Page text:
The Complete Critical Guide to Alexander Pope

By Paul Baines | Go to book overview

eyes of deconstruction. Analysing the oppositional stance of the poetic voice and its uses of the couplet form of binary opposition to establish truth and identity by negating otherness and falsehood ('The strong antipathy of good to bad'), Atkins contends that Pope's differentiations are always contaminated by elements of similarity and that Pope's negated victims have a habit of showing up in supposedly purified areas of self-presentation.

It is possible to find contradiction in Pope without completely demolishing his credentials. Nicholson (1994) describes the various trials the Scriblerians (especially Pope) had in negotiating the new opportunities for investment and monetary manipulation afforded by the development of banking and the stock market: all were in theory opposed to a system which appeared to allow for fraud and delusion on a grand scale, and which appeared to reconstruct the way individuals conceived of themselves and their agency in new and anti-social directions; yet all were investors to some degree, who sought monetary profit from the rise of capitalism. Similar kinds of 'simultaneous' meaning, sometimes figuring as contradiction, have informed gender-based criticism, to which we now turn.


(c)

GENDER AND BODY

'In Sappho touch the Failing of the Sex'

Pope grew up in a closely-protected environment in which women (mother, aunt, nurse) to some extent dominated. Though unmarried, and probably mostly celibate, Pope embraced a kind of Restoration rakish culture in his early poems and letters [10-12]. Though always conscious that his unusual frame reduced his sexual chances, he had significant quasi-romances with Lady Mary Wortley Montagu and the Blount sisters; the friendships with Lady Mary and Teresa went badly awry, but Martha Blount was still a close friend in his last years, and was the major beneficiary of his will. He was close to many other women of noble rank. The mysterious 'Amica' appears to have invented a romance with Pope on the basis of his poetry [19-20, 44]. Female friends were often the named recipients of his poems (they were also the recipients of some of his most carefully self-implicating letters): as well as The Rape of the Lock and Epistle to a Lady, we have the 'Epistle to Miss Blount, with the works of Voiture', and 'Epistle to Miss Blount, on her leaving the Town, after the Coronation'; 'To Belinda on the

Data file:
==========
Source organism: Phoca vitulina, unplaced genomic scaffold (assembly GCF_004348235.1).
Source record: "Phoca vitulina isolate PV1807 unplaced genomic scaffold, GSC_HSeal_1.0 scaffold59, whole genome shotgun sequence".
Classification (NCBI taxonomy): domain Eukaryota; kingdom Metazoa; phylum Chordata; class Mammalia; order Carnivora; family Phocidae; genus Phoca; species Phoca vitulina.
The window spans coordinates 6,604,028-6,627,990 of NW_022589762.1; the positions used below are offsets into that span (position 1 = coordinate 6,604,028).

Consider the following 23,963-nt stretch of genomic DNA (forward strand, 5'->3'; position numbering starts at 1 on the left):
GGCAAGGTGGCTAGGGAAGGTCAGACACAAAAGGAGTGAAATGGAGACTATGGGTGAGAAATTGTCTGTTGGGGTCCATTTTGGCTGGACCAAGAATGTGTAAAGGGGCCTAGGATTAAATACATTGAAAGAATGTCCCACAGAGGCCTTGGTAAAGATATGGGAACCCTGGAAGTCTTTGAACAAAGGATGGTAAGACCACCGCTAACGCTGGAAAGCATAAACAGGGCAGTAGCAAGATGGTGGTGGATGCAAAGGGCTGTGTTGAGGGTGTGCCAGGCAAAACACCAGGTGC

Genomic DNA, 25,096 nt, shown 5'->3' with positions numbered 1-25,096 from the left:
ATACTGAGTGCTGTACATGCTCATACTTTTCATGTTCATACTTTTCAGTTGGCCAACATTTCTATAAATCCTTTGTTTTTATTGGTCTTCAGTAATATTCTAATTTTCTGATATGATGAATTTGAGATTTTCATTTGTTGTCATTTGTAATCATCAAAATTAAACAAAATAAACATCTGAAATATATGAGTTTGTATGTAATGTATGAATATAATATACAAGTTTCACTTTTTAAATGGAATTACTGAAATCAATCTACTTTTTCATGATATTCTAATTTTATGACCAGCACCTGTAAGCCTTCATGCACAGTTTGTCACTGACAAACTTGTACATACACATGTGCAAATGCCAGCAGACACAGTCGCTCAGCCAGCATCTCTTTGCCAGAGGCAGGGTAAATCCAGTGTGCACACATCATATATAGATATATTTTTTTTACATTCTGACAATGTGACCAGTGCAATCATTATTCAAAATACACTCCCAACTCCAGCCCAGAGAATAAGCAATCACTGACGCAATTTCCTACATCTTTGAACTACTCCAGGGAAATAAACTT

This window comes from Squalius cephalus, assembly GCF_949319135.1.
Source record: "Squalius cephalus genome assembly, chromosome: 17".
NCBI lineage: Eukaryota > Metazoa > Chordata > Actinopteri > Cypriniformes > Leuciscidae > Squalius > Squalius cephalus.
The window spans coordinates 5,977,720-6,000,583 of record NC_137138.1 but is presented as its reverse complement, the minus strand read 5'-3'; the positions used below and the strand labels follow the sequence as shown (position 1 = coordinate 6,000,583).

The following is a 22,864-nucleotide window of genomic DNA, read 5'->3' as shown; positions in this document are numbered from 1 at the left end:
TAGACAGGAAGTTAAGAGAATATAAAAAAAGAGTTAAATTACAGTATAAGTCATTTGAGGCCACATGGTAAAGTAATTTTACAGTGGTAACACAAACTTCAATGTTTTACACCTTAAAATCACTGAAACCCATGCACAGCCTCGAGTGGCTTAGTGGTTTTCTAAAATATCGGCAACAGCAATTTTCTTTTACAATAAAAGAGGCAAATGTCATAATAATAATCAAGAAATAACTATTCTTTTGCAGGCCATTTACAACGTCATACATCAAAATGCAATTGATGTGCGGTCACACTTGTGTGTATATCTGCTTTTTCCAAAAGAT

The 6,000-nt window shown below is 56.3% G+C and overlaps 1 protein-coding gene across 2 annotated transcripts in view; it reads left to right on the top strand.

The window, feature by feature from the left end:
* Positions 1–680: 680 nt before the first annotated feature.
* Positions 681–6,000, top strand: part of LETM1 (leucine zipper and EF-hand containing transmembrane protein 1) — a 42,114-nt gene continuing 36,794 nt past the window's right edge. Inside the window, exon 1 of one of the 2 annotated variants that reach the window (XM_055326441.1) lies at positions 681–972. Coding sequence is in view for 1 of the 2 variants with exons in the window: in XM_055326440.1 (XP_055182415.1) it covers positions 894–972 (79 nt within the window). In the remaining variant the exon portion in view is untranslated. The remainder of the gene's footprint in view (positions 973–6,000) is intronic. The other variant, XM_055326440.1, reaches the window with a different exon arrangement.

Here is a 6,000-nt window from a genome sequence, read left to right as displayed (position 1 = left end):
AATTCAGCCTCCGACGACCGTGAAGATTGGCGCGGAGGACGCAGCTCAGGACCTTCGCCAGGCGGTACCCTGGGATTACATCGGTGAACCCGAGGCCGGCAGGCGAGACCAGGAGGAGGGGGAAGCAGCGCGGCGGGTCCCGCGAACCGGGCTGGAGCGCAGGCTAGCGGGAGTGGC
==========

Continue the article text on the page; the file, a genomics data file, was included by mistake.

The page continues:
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The Complete Critical Guide to Alexander Pope
Table of contents

Table of contents

  • Title Page iii
  • Contents vii
  • Series Editors' Preface ix
  • Acknowledgements xi
  • Abbreviations and Referencing xiii
  • Introduction 1
  • Part I - Life and Contexts 3
  • (A) - A Catholic Childhood 5
  • (B) - Forest Retreats 7
  • (C) - Literary London 10
  • (D) - Kings and Queens 14
  • (E) - Scriblerus 15
  • (F) - Epic Intent 17
  • (G) - Booksellers and Ladies 19
  • (H) - Works and Days 21
  • (I) - Twickenham 23
  • (J) - Shakespeare 26
  • (K) - Epic of Fleet Street 28
  • (L) - System and Satire 32
  • (M) - Horace 35
  • (N) - Letters 38
  • (O) - Laureate in Opposition 40
  • (Q) - The End 44
  • Part II - Work 47
  • (A) - An Essay on Criticism (1711) [Te I:195-326] 49
  • (C) - The Rape of the Lock (1712/1714/1717) [Te Ii:79-212] 65
  • (D) - Eloisa to Abelard (1717) [Te Ii:291-349] 77
  • (E) - Essay on Man (1733-34) [Te Iii:I] 82
  • (F) - Epistles to Several Persons (1731-35) [Te Iii:Ii] 93
  • (G) - Epistle to Dr Arbuthnot (1735) [Te Iv:91-127] 110
  • (H) - Imitations of Horace (1733-40) [Te Iv] 119
  • (I) - The Dunciad (1728-42) [Te V] 130
  • Part III - Criticism 151
  • (A) - Pope and Poetry 153
  • (B) - Politics 163
  • (C) - Gender and Body 171
  • (D) - Pope in Print and Manuscript 189
  • Bibliography 205
  • Index 215
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